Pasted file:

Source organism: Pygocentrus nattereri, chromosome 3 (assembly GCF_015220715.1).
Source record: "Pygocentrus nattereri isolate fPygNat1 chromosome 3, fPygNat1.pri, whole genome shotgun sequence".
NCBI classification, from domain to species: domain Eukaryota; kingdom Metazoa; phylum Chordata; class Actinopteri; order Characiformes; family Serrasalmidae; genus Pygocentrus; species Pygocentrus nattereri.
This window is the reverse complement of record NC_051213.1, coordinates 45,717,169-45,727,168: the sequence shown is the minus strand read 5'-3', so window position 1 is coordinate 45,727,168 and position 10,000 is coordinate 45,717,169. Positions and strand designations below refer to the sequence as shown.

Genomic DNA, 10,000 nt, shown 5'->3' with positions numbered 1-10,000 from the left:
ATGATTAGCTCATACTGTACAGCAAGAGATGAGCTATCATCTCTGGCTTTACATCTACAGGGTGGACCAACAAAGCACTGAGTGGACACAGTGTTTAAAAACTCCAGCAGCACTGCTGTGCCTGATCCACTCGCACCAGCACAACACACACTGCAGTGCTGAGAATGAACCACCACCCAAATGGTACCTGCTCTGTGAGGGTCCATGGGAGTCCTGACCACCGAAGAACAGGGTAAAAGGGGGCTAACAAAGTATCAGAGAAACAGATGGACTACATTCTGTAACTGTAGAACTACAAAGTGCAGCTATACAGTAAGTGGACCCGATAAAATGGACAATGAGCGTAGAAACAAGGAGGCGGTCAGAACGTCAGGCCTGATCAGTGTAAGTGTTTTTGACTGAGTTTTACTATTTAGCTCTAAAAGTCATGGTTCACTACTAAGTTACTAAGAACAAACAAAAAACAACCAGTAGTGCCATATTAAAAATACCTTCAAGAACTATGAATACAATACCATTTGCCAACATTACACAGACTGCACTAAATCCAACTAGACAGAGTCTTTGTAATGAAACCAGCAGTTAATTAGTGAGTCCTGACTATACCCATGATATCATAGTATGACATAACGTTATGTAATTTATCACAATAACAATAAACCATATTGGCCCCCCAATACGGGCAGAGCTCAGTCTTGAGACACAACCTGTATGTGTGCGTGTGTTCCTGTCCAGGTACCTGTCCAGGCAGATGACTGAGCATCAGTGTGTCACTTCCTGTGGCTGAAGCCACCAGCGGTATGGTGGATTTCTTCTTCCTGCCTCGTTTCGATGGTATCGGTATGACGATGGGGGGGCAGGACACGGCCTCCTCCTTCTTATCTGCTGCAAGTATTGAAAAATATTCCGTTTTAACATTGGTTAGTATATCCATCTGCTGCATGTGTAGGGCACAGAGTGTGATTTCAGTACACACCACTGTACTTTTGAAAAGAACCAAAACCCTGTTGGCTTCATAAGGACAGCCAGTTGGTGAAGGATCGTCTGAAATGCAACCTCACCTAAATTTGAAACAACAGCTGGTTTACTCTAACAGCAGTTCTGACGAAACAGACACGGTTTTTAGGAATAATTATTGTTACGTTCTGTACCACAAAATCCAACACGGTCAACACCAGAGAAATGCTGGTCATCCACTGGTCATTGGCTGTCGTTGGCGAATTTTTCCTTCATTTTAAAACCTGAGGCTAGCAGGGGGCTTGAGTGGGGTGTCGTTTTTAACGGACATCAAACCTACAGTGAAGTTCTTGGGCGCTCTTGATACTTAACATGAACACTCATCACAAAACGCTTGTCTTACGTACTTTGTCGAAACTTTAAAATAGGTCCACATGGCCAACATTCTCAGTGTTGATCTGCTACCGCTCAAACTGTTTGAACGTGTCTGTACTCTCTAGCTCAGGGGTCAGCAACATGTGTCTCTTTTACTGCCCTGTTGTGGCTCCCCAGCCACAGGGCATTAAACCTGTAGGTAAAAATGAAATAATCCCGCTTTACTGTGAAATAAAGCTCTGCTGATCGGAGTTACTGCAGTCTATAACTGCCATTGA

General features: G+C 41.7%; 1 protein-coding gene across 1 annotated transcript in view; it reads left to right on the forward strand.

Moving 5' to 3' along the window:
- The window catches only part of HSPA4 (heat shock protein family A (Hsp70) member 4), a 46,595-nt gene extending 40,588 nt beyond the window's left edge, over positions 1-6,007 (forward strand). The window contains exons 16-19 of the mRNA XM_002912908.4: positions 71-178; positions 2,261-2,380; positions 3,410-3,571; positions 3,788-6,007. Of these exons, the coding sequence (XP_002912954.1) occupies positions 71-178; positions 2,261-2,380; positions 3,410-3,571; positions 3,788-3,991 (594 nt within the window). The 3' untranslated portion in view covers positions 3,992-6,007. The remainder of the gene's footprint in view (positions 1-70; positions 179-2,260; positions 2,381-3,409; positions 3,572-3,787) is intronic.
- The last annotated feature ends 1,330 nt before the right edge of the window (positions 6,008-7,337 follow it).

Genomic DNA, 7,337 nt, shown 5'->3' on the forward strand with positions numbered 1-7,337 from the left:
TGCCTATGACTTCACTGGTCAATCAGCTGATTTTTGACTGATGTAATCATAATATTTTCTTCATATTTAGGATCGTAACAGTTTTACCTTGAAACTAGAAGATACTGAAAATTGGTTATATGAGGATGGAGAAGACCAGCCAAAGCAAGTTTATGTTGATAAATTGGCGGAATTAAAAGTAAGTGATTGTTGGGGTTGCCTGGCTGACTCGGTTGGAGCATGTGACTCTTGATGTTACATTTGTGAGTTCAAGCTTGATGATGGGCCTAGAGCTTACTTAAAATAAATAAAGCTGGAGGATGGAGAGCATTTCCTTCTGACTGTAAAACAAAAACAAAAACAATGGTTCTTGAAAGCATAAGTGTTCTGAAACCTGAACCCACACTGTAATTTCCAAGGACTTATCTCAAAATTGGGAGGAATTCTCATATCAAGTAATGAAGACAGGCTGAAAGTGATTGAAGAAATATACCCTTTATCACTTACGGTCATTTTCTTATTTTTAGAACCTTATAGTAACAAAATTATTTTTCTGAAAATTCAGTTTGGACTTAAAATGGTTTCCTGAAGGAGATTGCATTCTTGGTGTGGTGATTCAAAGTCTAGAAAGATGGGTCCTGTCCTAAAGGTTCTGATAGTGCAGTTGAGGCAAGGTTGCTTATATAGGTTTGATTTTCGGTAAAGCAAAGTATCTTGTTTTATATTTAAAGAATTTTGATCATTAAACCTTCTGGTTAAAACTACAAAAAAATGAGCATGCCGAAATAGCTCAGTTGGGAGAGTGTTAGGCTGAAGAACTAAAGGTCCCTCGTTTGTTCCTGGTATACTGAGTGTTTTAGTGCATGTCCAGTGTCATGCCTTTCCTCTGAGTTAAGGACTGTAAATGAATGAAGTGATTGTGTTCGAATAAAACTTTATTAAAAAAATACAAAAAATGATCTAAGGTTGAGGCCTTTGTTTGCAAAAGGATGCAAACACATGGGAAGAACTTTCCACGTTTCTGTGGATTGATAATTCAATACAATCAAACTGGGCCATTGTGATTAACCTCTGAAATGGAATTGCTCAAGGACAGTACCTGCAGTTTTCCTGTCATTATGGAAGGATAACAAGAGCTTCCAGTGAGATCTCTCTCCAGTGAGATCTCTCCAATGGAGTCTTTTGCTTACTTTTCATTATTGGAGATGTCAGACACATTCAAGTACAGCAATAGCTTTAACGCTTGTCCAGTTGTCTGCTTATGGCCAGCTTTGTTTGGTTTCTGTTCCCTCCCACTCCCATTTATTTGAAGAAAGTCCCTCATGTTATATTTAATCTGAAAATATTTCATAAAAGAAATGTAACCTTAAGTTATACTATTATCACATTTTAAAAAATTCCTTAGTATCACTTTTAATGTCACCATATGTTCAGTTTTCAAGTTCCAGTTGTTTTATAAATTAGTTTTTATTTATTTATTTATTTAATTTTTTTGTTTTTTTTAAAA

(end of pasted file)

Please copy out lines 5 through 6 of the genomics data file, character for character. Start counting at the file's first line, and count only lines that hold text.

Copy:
Genomic DNA, 10,000 nt, shown 5'->3' with positions numbered 1-10,000 from the left:
ATGATTAGCTCATACTGTACAGCAAGAGATGAGCTATCATCTCTGGCTTTACATCTACAGGGTGGACCAACAAAGCACTGAGTGGACACAGTGTTTAAAAACTCCAGCAGCACTGCTGTGCCTGATCCACTCGCACCAGCACAACACACACTGCAGTGCTGAGAATGAACCACCACCCAAATGGTACCTGCTCTGTGAGGGTCCATGGGAGTCCTGACCACCGAAGAACAGGGTAAAAGGGGGCTAACAAAGTATCAGAGAAACAGATGGACTACATTCTGTAACTGTAGAACTACAAAGTGCAGCTATACAGTAAGTGGACCCGATAAAATGGACAATGAGCGTAGAAACAAGGAGGCGGTCAGAACGTCAGGCCTGATCAGTGTAAGTGTTTTTGACTGAGTTTTACTATTTAGCTCTAAAAGTCATGGTTCACTACTAAGTTACTAAGAACAAACAAAAAACAACCAGTAGTGCCATATTAAAAATACCTTCAAGAACTATGAATACAATACCATTTGCCAACATTACACAGACTGCACTAAATCCAACTAGACAGAGTCTTTGTAATGAAACCAGCAGTTAATTAGTGAGTCCTGACTATACCCATGATATCATAGTATGACATAACGTTATGTAATTTATCACAATAACAATAAACCATATTGGCCCCCCAATACGGGCAGAGCTCAGTCTTGAGACACAACCTGTATGTGTGCGTGTGTTCCTGTCCAGGTACCTGTCCAGGCAGATGACTGAGCATCAGTGTGTCACTTCCTGTGGCTGAAGCCACCAGCGGTATGGTGGATTTCTTCTTCCTGCCTCGTTTCGATGGTATCGGTATGACGATGGGGGGGCAGGACACGGCCTCCTCCTTCTTATCTGCTGCAAGTATTGAAAAATATTCCGTTTTAACATTGGTTAGTATATCCATCTGCTGCATGTGTAGGGCACAGAGTGTGATTTCAGTACACACCACTGTACTTTTGAAAAGAACCAAAACCCTGTTGGCTTCATAAGGACAGCCAGTTGGTGAAGGATCGTCTGAAATGCAACCTCACCTAAATTTGAAACAACAGCTGGTTTACTCTAACAGCAGTTCTGACGAAACAGACACGGTTTTTAGGAATAATTATTGTTACGTTCTGTACCACAAAATCCAACACGGTCAACACCAGAGAAATGCTGGTCATCCACTGGTCATTGGCTGTCGTTGGCGAATTTTTCCTTCATTTTAAAACCTGAGGCTAGCAGGGGGCTTGAGTGGGGTGTCGTTTTTAACGGACATCAAACCTACAGTGAAGTTCTTGGGCGCTCTTGATACTTAACATGAACACTCATCACAAAACGCTTGTCTTACGTACTTTGTCGAAACTTTAAAATAGGTCCACATGGCCAACATTCTCAGTGTTGATCTGCTACCGCTCAAACTGTTTGAACGTGTCTGTACTCTCTAGCTCAGGGGTCAGCAACATGTGTCTCTTTTACTGCCCTGTTGTGGCTCCCCAGCCACAGGGCATTAAACCTGTAGGTAAAAATGAAATAATCCCGCTTTACTGTGAAATAAAGCTCTGCTGATCGGAGTTACTGCAGTCTATAACTGCCATTGA